Certain medicines should not be used at or around the time of eating food or eating certain types of food since interactions may occur. Using alcohol or tobacco with certain medicines may also cause interactions to occur. Discuss with your healthcare professional the use of your medicine with food, alcohol, or tobacco.
Other Medical Problems
The presence of other medical problems may affect the use of this medicine. Make sure you tell your doctor if you have any other medical problems, especially:
- Hepatitis B or
- Hepatitis C—Use with caution. May cause side effects to become worse.
- Liver disease, moderate or severe—Should not be used in patients with this conditions.
Take this medicine exactly as directed by your doctor. Do not take it more often, and do not take it for a longer time than your doctor ordered. Also, do not change the dose or stop using this medicine without checking first with your doctor. When your supply of this medicine is running low, contact your doctor or pharmacist ahead of time. Do not allow yourself to run out of this medicine.
This medicine comes with a Medication Guide. Read and follow these instructions carefully before starting nevirapine treatment and each time you refill your prescription. Ask your doctor if you have any questions.
Nevirapine may be taken with or without food, and with water, milk, or soda.
If you or your child are taking the oral liquid, shake it gently before use. Use an oral dosing syringe or dosing cup to measure the right dose. After drinking the medicine, rinse the dosing cup with water and drink the water to make sure you get all of the medicine. If your dose is less than 5 mL (one teaspoonful), use the dosing syringe.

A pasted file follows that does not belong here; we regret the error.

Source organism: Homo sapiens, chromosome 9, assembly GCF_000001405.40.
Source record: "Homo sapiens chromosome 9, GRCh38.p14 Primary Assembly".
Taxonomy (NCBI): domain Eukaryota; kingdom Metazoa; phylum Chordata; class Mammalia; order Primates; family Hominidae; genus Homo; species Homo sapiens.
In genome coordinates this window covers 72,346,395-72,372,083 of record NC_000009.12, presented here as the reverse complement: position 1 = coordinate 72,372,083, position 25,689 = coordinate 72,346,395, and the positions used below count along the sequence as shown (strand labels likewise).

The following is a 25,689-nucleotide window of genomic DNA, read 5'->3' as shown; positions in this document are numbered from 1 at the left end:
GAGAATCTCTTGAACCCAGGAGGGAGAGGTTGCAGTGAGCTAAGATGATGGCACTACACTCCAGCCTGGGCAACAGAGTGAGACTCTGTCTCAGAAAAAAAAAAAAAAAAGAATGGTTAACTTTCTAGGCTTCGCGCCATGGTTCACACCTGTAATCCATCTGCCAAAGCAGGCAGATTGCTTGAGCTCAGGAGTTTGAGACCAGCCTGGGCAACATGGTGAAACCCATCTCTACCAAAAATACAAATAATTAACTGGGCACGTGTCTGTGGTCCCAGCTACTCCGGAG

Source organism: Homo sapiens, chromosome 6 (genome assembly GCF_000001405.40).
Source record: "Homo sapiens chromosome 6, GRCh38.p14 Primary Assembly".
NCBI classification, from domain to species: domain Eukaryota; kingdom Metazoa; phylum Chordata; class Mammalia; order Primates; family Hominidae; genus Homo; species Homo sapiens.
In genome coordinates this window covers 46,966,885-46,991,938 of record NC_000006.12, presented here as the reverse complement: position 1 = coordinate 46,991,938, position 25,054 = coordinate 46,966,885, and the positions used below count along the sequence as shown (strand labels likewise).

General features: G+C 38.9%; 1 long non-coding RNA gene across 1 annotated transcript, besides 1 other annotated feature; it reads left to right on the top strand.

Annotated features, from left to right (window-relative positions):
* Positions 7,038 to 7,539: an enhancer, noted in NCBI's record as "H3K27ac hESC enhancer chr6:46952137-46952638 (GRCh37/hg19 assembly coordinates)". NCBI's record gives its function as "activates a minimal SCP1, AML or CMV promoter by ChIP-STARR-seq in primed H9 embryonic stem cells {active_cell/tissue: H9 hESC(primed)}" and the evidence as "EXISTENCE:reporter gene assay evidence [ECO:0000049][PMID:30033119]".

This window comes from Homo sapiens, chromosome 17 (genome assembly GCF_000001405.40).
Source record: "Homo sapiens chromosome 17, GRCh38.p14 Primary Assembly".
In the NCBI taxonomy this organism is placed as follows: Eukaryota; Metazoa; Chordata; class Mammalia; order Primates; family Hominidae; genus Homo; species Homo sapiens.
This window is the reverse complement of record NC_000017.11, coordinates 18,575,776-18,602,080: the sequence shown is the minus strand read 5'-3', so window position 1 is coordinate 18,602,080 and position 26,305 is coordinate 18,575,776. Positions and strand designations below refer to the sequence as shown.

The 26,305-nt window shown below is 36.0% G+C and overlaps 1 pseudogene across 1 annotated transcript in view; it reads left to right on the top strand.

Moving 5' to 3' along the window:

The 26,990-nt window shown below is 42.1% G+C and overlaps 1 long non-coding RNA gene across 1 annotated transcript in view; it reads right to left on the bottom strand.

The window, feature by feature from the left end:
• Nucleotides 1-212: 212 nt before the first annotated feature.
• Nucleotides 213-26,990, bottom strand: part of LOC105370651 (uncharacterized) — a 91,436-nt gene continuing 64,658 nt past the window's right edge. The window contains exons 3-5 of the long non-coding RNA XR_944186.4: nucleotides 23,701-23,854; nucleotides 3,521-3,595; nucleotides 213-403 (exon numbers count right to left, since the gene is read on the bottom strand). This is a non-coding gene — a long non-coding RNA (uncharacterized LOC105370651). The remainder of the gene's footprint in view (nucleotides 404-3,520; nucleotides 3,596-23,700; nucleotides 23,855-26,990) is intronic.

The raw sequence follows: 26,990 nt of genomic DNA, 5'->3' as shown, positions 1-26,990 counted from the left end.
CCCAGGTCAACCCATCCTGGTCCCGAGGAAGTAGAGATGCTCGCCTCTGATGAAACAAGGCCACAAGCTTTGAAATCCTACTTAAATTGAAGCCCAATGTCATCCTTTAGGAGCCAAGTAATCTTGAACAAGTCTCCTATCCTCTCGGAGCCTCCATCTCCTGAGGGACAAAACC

Swallow the extended-release tablet whole. Do not crush, break, or chew it.
Keep taking nevirapine for the full time of treatment, even if you or your child begin to feel better.
It is important to take nevirapine as part of a combination treatment. Take all other medicines your doctor has prescribed at the right time of the day. This will make your medicines work better.
This medicine works best when there is a constant amount in the blood. To help keep blood levels constant, do not miss any doses. Also, it is best to take the doses at evenly spaced times during the day. For example, if you or your child are taking one dose per day, try to take it at the same time each day. If you are taking two doses per day, the doses should be spaced about 12 hours apart. If you need help planning the best times to take your medicine, check with your doctor.
Do not take more than one dosage form of nevirapine at the same time. Talk to your doctor if you have any questions.
If you stop taking this medicine for more than 7 days, ask your doctor how much to use before you start taking it again. .
The dose of this medicine will be different for different patients. Follow your doctor's orders or the directions on the label. The following information includes only the average doses of this medicine. If your dose is different, do not change it unless your doctor tells you to do so.
The amount of medicine that you take depends on the strength of the medicine. Also, the number of doses you take each day, the time allowed between doses, and the length of time you take the medicine depend on the medical problem for which you are using the medicine.
- For treatment of HIV infection:
- For oral dosage form (extended-release tablets):
- Adults—At first, one 200 milligrams (mg) Viramune® immediate-release tablet once a day for 2 weeks. This is followed by one 400 mg Viramune® XR® once a day, together with other HIV medicines.
- Children 6 to 17 years of age—Dose is based on body size and must be determined by your doctor. The starting dose is 150 milligrams (mg) per square meter (m) of Viramune® oral suspension or tablets for the first 2 weeks. This is followed by 200 to 400 mg of Viramune® XR® once a day, together with other HIV medicines.
- Children younger than 6 years of age—Use is not recommended.
- For oral dosage forms (suspension or tablets):
- Adults—200 milligrams (mg) once a day for 2 weeks, followed by 200 mg two times per day, together with other medicines.
- Children and infants 15 days of age and older—Dose is based on body size and must be determined by your doctor.
- Infants younger than 15 days of age—Use and dose must be determined by your doctor.
- For oral dosage form (extended-release tablets):
If you miss a dose of this medicine, take it as soon as possible. However, if it is almost time for your next dose, skip the missed dose and go back to your regular dosing schedule. Do not double doses.
Store the medicine in a closed container at room temperature, away from heat, moisture, and direct light. Keep from freezing.